Plain Guide to Litigation: Written pleadings
The above comments apply, as appropriate, to the Answers. You should try to answer all the points made. You should also set out your own side of the case as clearly as possible. But the aim is to give notice of the essentials of your position; not to present your case in all its glory
Drafting Answers may well be more difficult than drafting the initial Application. The simple approach is to answer every point made by the application and then put in your own material by way of explanation. But it is very easy to get tangled in a confused mixture of admissions, denials and explanations. So, various techniques have been developed to try to make things clearer. If you can manage to adopt these techniques, that would be helpful for everyone. But we stress that the aim is always clarity not formality.
As long as you can make your own position clear enough, it does not matter what words you use to express things in the written pleadings. Keep in mind that although the word “pleadings” may tend to convey the idea of presenting pleas to the court, the purpose of pleadings in Scottish courts is to give fair notice of the case. As we have said it is not the place for argument. You are not pleading in that sense!
For a DIY litigant, the natural thing would be to try to answer each assertion in turn. If short paragraphs have been used this approach works quite well. You admit what you know to be correct and deny what you dispute. But there may be things lying in the middle. You may not be comfortable with the idea of admitting what you do not know even if you cannot actually deny it. You have to decide whether you are prepared to accept such a matter at face value or whether you want to leave your opponent to prove it if he can. Some things you will not be sure about. They may be fine as far as they go but need some explanation.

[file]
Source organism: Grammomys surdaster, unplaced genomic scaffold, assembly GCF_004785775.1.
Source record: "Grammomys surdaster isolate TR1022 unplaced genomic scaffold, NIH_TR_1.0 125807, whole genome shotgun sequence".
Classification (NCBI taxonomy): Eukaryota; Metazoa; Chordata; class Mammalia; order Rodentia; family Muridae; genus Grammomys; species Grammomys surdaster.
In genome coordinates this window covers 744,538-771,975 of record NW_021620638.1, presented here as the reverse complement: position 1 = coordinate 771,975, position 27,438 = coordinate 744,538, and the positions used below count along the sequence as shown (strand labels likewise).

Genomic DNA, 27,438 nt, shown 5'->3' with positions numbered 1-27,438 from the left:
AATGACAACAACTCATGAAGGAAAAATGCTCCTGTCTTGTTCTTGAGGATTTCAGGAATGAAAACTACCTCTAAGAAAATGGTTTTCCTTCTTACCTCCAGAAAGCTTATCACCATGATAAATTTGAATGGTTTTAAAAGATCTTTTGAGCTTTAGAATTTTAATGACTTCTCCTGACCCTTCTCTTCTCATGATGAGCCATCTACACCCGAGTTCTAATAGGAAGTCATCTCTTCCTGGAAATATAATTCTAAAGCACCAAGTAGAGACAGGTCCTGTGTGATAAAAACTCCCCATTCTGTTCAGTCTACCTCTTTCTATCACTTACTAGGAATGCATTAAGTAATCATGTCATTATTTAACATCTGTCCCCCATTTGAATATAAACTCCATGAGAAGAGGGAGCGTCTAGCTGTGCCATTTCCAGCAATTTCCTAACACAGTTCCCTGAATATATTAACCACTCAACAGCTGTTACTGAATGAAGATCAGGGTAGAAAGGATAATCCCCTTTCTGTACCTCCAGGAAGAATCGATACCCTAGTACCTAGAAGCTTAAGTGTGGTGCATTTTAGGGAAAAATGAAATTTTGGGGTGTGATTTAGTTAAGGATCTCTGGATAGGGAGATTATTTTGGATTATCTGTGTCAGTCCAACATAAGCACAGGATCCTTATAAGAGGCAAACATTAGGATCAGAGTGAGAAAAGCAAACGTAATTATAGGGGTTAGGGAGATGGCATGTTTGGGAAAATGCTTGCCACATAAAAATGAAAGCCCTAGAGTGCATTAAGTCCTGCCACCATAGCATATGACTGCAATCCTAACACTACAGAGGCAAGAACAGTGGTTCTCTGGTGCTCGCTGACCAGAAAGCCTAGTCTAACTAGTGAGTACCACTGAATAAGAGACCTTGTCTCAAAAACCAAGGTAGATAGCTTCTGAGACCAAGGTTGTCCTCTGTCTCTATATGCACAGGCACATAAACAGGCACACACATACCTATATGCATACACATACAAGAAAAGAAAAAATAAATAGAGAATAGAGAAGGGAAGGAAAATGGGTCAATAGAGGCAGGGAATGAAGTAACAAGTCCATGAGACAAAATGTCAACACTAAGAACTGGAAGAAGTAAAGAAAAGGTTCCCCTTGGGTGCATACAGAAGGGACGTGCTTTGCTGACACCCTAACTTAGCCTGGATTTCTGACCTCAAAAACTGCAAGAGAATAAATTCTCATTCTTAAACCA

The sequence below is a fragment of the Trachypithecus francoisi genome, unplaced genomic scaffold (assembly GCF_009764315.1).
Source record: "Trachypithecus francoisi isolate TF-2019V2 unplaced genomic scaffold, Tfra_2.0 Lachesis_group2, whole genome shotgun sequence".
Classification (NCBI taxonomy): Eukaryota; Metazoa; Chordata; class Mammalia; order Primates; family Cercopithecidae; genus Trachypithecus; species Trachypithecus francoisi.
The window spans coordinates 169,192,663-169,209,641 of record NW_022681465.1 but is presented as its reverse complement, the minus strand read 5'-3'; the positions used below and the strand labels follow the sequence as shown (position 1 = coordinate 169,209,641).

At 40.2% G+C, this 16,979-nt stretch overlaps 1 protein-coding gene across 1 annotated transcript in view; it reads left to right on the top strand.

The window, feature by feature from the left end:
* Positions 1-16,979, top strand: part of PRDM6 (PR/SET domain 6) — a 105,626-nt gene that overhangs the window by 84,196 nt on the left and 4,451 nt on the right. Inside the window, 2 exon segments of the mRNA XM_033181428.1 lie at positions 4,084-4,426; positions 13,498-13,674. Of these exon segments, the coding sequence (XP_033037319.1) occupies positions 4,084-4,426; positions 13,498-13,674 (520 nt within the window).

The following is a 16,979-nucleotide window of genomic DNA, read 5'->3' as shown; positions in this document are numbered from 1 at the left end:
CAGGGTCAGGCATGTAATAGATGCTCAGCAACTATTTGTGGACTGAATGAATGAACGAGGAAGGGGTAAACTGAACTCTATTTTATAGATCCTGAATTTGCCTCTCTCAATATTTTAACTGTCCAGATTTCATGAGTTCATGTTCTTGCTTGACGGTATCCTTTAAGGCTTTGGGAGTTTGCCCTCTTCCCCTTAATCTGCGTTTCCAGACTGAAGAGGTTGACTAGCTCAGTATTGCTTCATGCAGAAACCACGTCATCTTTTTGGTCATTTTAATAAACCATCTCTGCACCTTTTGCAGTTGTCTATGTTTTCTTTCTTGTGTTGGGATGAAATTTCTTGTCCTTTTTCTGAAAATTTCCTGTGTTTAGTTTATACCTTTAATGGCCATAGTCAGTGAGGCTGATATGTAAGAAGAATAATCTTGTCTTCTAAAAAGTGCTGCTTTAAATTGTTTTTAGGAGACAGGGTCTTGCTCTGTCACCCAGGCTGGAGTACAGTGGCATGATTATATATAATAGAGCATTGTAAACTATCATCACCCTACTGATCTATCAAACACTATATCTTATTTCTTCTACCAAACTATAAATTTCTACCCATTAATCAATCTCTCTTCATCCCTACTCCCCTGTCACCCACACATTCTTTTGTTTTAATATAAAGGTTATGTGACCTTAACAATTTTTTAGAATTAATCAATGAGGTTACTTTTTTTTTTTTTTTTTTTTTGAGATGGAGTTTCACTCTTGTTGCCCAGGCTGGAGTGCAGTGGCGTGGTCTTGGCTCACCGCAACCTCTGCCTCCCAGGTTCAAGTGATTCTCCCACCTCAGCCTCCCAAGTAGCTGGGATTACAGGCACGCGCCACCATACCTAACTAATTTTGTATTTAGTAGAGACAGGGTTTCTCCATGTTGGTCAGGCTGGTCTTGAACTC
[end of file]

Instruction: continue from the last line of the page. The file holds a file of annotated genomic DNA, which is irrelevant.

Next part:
Various phrases have come to be established as convenient ways of setting out your attitude to the other side’s case. The way lawyers deal with the problem is to answer each paragraph separately but do so by setting out the material in distinct categories. They will start by admitting every point which they know from their client to be correct. They might then list any individual assertions that are “believed to be true”. These would be things that they were prepared to accept without any qualification. They next list any of the opponent’s assertions which are “not known and not admitted”. That is the same as saying that the opponent will have to lead evidence to prove such assertions. They will intend to test the evidence by cross examination but will not be able to lead any positive evidence to disprove the point.
The last category is the things that are denied. They would not normally be listed. Although we make an effort to avoid Latin expressions in the Land Court, you will usually find that lawyers cover the last group by saying “Quoad ultra denied”. This means that “anything beyond the various items expressly mentioned in any of the previous categories is denied”. You can see why we allow the Latin!
Grouping matters in this way helps make it clear what is disputed and use of a general denial at the end saves having to deny things line by line. It also avoids the risk that you might fail to deny something. This approach is helpful if a lot of material has been squeezed into one long confused paragraph. It is not so necessary where the material to be answered has been set out in short paragraphs.